ZAG settled its liability for 5 voluntarily self-disclosed, non-egregious apparent ITSR (Iranian Transactions and Sanctions Regulations) violations for $506,230, as compared to a base penalty of $625,000 and a maximum penalty of $28,991,923 (double the total transaction value).
Basically, ZAG had a Indian supplier who, due to a problem at its production facility, was unable to supply the cement clinker product (see Wikipedia page link below, if you’re curious) for shipment to a Tanzanian customer. When the customer wouldn’t budge on the timing of a shipment, ZAG ended up contracting with a firm in the U.A.E. that falsely claimed that its Iranian-origin product wasn’t barred under the ITSR, despite the goods were produced in and shopped from Iran.
Here’s OFAC’s math:
OFAC considered the following to be aggravating factors:
- although ZAG did exercise limited due diligence, it acted with reckless disregard for sanctions requirements by failing to substantively address the U.S. sanctions prohibitions in place with respect to Iran despite contemporaneous risk indicators;
- ZAG’s senior management was aware that ZAG was purchasing and reselling goods of Iranian origin at the time of the conduct at issue;
- the transactions giving rise to the apparent violations conferred significant economic benefits to Iran;
- ZAG is a commercially sophisticated company operating globally with experience and expertise in international transactions; and
- ZAG did not have an effective OFAC compliance program in place at the time of the transactions commensurate with its level of risk.
OFAC considered the following to be mitigating factors:
- ZAG has not received a penalty notice or Finding of Violation from OFAC in the five years preceding the date of the transactions giving rise to the apparent violations;
- ZAG was a small business entity as defined by the U.S. Small Business Administration’s standards;
- ZAG undertook significant remedial measures by conducting a thorough internal investigation to determine the causes of the compliance failures associated with the apparent violations and enhancing its sanctions compliance policy and procedures, including by developing and implementing a U.S. Export Controls and Economic Compliance Manual and appointing a sanctions compliance officer; and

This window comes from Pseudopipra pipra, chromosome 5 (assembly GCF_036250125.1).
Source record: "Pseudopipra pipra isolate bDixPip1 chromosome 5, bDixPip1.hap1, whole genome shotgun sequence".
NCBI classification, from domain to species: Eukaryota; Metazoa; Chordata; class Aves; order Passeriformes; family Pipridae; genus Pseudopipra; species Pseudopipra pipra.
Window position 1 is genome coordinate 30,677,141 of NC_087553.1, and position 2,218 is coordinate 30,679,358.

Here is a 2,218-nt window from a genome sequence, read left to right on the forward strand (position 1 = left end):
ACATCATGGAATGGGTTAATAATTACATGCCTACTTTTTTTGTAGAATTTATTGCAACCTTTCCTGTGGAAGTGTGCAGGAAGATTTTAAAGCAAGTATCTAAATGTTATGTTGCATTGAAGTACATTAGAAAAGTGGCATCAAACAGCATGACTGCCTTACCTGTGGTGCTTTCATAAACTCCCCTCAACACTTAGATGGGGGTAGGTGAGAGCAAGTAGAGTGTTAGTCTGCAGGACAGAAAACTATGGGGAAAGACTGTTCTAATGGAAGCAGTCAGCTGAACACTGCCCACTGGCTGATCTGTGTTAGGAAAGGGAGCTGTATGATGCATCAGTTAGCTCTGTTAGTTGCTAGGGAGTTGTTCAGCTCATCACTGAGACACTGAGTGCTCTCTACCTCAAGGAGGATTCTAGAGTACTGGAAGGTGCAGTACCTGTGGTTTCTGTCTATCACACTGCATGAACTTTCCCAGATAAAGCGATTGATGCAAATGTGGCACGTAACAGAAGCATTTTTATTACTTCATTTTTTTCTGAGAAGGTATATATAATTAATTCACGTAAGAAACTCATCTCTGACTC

- ZAG cooperated with OFAC’s investigation by providing all relevant information regarding the apparent violations in an organized fashion and by responding to OFAC’s requests for information in a timely and efficient manner.
And the moral of the story:
This case demonstrates the importance for companies operating in high-risk industries (e.g., international trading) to implement risk-based compliance measures, especially when engaging in transactions involving exposure to jurisdictions or persons implicated by U.S. sanctions. It is essential that companies engaging in international transactions consider and respond to sanctions-related warning signs, such as information that goods originating from, being loaded or unloaded at ports located in, or trans-shipping through, countries or regions subject to comprehensive U.S. economic and trade sanctions. For more information regarding OFAC regulations, please go to: http://www.treasury.gov/ofac.
Interesting note here: OFAC is having its cake and eating it, too – by simultaneously claiming that ZAG is small, yet commercially sophisticated. Hmmm…. from the Enforcement Guidelines, under “Individual Characteristics”:
1. Commercial Sophistication: the commercial sophistication and experience of the Subject Person. Is the Subject Person an individual or an entity? If an individual, was the conduct constituting the apparent violation for personal or business reasons?
2. Size of Operations and Financial Condition: the size of a Subject Person’s business operations and overall financial condition, where such information is available and relevant. Qualification of the Subject Person as a small business or organization for the purposes of the Small Business Regulatory Enforcement Fairness Act, as determined by reference to the applicable regulations of the Small Business Administration, may also be considered.
So, because they are sophisticated, we hold it against them, but we cap their penalty because they are small? What lessons should firms derive from that tension?